“Put on your face, know your place, shut up and smile . . .I could do that.”
But no one knows me no one ever will
if I don’t say something, if I just lie still
Would I be that monster, scare them all away
If I let the-em hear what I have to say
I can’t keep quiet, no oh oh oh oh oh oh I can’t keep quiet, no oh oh oh oh oh oh
Two years ago, this song was sung at the first Women’s March in Washington, D.C. Los Angeles based singer, Connie Lim, who goes by the name “MiLCK”, sang the song with a chorus of women at the march, and it went viral. It not only became the unofficial “anthem” of the Women’s March, but women and girls around the world began singing it as a proclamation of their worth.
Somehow, I missed the story of this song when it first arose, until this week when I heard it on the radio. Since then, I’ve listened to many groups singing it: a group of women living in Ghana, where they have very few human rights; intergenerational groups in New York and Stockholm and a young punk group in Norway; a choir of 1300 women and men in a drop in community choir in Canada called “Choir!”. The simple words of this song empowered people from many backgrounds, especially those who experienced abuse, oppression and marginalization, connecting them in their urgent need to raise their voices and speak their pain.
The song resonates back thousands of years even to the people of Israel as they proclaimed their song of victory and inclusion: “For Zion’s sake I will not keep silent!” How deeply that message resounds with us: how many of us have been told to quiet down, to keep our thoughts to ourselves, not to share too much, or to share at all? What voices have not been heard in our country, our community, and even in our church?
The miracle in today’s Gospel story — a miracle only told in John’s Gospel — came about because one woman, Mary, the mother of our Lord, raised her voice. Mary spoke up to her son, and gave words not only to the hospitality needs at the wedding — “they have no wine!” — but also to the need of the people to have hope, to see the glory of the Christ, so that everyone might feel empowered to act, and to speak, to shine themselves.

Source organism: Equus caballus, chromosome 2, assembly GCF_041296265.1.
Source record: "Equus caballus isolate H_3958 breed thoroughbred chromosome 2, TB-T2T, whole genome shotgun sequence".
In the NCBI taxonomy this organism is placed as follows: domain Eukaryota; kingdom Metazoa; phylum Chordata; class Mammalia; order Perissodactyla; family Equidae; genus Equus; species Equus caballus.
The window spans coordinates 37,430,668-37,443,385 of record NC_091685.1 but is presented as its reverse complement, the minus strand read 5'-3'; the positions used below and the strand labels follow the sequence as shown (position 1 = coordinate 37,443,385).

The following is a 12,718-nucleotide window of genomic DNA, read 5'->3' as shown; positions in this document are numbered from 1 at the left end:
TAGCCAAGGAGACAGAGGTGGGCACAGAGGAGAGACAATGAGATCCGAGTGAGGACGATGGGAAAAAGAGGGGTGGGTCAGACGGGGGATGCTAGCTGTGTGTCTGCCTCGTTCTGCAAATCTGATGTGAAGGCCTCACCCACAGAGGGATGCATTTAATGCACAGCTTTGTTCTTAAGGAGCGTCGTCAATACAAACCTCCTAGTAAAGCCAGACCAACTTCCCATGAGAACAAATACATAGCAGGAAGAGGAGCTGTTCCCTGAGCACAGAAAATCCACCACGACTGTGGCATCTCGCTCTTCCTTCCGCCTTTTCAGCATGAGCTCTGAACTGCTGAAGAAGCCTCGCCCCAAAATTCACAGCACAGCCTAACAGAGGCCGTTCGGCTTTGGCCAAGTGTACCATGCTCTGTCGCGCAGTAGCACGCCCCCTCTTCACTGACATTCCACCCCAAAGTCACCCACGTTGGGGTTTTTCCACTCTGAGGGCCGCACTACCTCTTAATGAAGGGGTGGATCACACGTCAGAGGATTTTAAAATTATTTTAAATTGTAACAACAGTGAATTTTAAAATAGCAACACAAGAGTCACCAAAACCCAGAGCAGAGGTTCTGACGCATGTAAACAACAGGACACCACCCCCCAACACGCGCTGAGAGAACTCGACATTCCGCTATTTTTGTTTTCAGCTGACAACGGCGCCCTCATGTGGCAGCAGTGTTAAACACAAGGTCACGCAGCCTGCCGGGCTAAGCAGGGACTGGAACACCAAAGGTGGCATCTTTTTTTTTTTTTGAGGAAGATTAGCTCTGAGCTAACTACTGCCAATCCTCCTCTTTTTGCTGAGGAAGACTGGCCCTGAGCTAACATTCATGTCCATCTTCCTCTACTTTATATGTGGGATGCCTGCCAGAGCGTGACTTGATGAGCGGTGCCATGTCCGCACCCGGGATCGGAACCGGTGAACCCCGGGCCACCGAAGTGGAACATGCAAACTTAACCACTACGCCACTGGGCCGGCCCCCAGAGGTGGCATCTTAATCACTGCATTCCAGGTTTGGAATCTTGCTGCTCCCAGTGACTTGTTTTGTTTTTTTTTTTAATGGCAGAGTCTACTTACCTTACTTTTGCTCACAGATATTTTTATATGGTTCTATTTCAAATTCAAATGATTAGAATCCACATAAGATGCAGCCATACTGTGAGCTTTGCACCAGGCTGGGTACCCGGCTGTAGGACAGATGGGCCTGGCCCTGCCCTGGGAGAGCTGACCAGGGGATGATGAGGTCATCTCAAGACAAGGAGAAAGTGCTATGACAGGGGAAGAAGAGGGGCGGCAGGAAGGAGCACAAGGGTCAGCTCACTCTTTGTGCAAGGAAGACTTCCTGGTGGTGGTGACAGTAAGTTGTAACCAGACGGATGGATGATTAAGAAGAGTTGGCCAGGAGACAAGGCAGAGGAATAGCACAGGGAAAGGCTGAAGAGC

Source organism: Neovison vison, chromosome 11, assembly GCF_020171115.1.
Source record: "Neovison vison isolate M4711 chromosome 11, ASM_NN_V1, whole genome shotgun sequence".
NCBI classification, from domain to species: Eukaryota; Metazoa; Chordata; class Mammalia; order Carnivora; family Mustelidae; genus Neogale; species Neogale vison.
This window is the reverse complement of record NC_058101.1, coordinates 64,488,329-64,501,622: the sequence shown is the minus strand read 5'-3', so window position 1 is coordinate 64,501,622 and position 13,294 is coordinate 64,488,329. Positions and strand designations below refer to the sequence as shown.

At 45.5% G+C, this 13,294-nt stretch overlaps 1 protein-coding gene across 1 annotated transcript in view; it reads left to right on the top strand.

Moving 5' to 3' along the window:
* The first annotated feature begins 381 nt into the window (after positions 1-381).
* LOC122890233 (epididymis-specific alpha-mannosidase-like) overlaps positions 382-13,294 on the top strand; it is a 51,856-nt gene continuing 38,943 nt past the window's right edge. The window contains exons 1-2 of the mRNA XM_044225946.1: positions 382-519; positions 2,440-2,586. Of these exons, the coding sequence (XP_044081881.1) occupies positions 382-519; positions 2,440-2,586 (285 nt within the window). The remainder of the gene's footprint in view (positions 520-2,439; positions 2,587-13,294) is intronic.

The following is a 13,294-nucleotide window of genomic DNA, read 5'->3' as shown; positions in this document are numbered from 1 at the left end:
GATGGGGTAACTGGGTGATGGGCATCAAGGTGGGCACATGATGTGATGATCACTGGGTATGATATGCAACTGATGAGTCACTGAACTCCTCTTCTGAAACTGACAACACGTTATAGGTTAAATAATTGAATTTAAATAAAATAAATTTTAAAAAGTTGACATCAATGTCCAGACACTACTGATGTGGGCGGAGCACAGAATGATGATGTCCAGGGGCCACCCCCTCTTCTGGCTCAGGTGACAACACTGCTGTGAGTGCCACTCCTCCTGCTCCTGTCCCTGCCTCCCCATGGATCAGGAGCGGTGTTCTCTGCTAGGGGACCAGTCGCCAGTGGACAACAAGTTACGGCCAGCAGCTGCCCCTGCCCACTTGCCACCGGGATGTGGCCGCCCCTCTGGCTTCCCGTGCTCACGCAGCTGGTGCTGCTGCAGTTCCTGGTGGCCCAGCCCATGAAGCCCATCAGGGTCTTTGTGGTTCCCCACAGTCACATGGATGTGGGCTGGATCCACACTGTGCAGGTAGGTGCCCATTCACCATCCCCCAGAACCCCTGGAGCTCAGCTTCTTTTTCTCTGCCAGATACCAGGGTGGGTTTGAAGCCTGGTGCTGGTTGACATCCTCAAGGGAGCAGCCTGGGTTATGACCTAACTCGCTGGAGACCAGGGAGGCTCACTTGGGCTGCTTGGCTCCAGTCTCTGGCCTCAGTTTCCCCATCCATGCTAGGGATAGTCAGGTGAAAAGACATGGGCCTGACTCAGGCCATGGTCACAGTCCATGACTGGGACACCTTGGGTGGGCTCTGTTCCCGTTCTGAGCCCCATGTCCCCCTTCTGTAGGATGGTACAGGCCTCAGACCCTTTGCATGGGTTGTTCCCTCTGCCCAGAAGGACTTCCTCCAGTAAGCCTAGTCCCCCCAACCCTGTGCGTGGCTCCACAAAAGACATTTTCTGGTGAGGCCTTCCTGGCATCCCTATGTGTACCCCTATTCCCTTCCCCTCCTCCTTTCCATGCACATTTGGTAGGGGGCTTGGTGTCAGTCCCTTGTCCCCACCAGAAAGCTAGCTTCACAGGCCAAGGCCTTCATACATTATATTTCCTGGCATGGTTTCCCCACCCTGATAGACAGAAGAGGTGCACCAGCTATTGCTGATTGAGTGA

In John’s Gospel, Mary’s name is not spoken; she is only called “the mother of Jesus”. Even Jesus refers to her only as “Woman”. Sounds a little sassy to me! At the same time, then, Mary becomes all women, with the courage to speak up and to be heard; to speak the truths that are sometimes difficult to admit, to acknowledge what the servants already know, but that those in power often ignore. And still, she persisted.
Naming, as we discussed at last Sunday’s baptism, was an important symbol for the ancient Israelites. Part of the vindication of the Hebrew people was being “called by a new name”. Instead of “forsaken” or “desolate”, they would now be called My Delight is in Her. They would be called “married”, as a symbol of God’s unconditional love for them.
Connie Lim changed her name to “MilCK” when she became a recording artist. Connie grew up as a victim of domestic violence and developed an eating disorder. She began writing songs to heal herself and others. Connie first wrote the song “Quiet” as a response to a dream she had, and it became a way to “digest her rage”. When she recruited a group to sing with her at the Women’s March, she realized her calling, her ministry, her service, as Paul writes to the Corinthians, was to bring people together and unite them through singing. When we raise our voices together, we are connected in one breath, one energy, one Spirit. Paul understood that as he wrote to the early Jesus movement in Corinth.